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State of Environment Report

This is the first State of Environment (SoE) Report for the Central Coast and includes the following seven key chapters:

  • Air
  • Biodiversity
  • Climate and Energy
  • Land
  • Transport
  • Waste
  • Water

Each chapter follows the NSW Environment Protection Authority (EPA) model with progress indicators used to summarise the environmental status, trend, and data/information reliability. Below is a summary of progress against each chapter:


Air quality for NSW is managed by NSW Department of Planning, Industry and Environment. Based on the data, Central Coast air quality remains good, with a stable trend. The main impact on air quality for the Central Coast is increased use of private vehicles, wood smoke and industrial activity.


Biodiversity covers plants, animals, fungi, insects, microorganisms, their genes and the ecosystems they form. The indicators for Biodiversity (flora, fauna and ecological communities) are all tracking poor, with a getting worse trend for the Central Coast. Some of the pressures impacting biodiversity include climate change, disturbance of native vegetation by unauthorised activities, fragmentation and degradation, industrial and urban expansion, invasive plant and animal species, and human population growth. To protect and conserve these delicate ecosystems a draft Biodiversity Strategy has been developed, with a target to adopt in late 2020.

Climate and Energy

Climate and energy focusses on not just the community aspects of climate change, but also tracks Council’s corporate contribution to it. The indicators for Climate and Energy include greenhouse gas emissions, energy consumption and renewable energy. These are tracking moderate, with a getting better or stable trend across the community and Council. The main pressures include human population growth, energy use and on-road transport. In response, Council has also developed the Climate Change Policy which aims to mitigate and adapt to impacts related to emissions and climate change. The community and Council are both doing their part, with the number of solar system installations in this region increasing year on year.


The Land chapter covers the natural environment, open space and recreation and the volunteers that care and carry out land management activities. Across the various indicators which included adequate land and facilities available and volunteer numbers, the Central Coast is tracking good, with a stable trend. The main pressures that impact are human population growth and the need to balance land use, resourcing and volunteer management. A number of strategies are underway to ensure land is managed to meet current and future needs and that opportunities to expand volunteer programs are realised.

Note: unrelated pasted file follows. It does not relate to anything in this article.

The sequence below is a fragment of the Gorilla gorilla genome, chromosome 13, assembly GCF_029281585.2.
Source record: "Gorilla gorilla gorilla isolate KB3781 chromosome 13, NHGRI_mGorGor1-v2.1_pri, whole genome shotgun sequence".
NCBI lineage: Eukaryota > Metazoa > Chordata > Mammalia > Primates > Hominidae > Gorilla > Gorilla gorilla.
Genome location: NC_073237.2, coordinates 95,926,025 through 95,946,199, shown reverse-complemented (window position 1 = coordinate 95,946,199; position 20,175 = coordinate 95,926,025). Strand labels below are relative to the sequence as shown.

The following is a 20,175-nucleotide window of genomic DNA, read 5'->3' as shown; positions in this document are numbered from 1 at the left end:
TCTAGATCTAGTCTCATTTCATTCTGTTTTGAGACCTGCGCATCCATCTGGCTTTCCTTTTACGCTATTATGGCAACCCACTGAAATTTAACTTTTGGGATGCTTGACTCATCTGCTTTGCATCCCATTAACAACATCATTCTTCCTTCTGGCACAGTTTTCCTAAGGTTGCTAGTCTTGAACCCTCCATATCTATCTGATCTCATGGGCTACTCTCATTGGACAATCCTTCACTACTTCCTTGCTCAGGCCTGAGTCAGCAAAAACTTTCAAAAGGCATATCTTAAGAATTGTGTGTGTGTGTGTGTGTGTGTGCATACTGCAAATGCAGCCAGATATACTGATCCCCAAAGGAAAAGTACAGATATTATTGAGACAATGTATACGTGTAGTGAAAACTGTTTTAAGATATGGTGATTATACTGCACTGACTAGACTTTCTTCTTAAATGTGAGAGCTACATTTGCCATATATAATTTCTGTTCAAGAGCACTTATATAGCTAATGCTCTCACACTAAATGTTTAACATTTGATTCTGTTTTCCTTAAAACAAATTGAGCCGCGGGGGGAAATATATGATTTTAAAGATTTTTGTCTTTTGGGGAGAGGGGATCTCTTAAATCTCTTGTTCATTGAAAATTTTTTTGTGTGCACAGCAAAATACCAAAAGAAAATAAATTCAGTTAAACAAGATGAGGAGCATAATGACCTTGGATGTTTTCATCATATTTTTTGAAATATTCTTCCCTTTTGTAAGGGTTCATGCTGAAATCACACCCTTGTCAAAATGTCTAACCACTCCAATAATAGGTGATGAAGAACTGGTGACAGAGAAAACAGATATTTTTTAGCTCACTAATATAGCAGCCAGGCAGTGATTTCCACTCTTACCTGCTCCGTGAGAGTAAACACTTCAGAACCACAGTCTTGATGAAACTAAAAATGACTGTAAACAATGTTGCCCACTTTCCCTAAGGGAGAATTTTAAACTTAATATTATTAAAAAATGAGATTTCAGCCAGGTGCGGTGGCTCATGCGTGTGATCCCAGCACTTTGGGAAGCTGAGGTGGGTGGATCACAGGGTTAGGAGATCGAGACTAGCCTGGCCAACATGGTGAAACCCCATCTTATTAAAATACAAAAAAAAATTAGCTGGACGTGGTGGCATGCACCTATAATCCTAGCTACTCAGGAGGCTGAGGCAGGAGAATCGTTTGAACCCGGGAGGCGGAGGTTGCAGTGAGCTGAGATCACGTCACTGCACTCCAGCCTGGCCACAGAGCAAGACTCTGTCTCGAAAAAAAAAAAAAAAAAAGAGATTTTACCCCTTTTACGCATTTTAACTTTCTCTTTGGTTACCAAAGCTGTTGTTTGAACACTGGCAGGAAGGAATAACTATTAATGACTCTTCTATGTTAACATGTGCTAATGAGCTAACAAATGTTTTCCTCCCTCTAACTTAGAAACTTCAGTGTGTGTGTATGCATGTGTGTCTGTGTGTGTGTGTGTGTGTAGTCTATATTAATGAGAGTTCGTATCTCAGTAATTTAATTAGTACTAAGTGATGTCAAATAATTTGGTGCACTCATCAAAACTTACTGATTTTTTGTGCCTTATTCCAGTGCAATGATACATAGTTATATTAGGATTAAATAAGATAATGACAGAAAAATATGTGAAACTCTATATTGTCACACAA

Transport allows people and goods to get from place to place, but the various modes of transportation can impact on the environment. The Central Coast is overwhelmingly reliant on private vehicles with indicators for the road network, use of public transport and other modes varying between good and moderate, and trending in a mostly stable pattern. NSW Transport has developed Future Transport 2056, which includes a range of infrastructure and service initiatives being delivered to meet future demand, whilst also encouraging travel by public and active transport (such as walking and cycling), rather than by private car.


Waste management across the Central Coast is tracking good to moderate, with a stable trend. Central Coast residents generated 168,243 tonnes of waste in 2018-19, of which 59% (98,511 tonnes) was sent to landfill and 41% (69,732 tonnes) was recovered. The Waste Strategy has been developed to explore opportunities to reduce and avoid waste, whilst ensuring flexibility to adapt to emerging trends or industry changes.


The Water chapter covers the various rivers, creeks, wetlands, lakes, estuaries, lagoons and beaches that collectively make up the Central Coast’s natural waterways. Across the nine ecological health and water quality indicators, two are tracking good, two are tracking poor and the remaining are variable, with a stable trend. The main pressures include natural hazards such as storm events or sea-level rises, development activities such as land clearing near coastal, estuary and catchment areas, and water pollution such as stormwater run-off or sewage overflows. To manage this, Council develops various floodplain, estuary, wetland and coastline strategic plans, which identify natural hazards, prioritise actions, guide the delivery of on ground works, monitor ecological health and water quality, and deliver programs to educate and engage the community.

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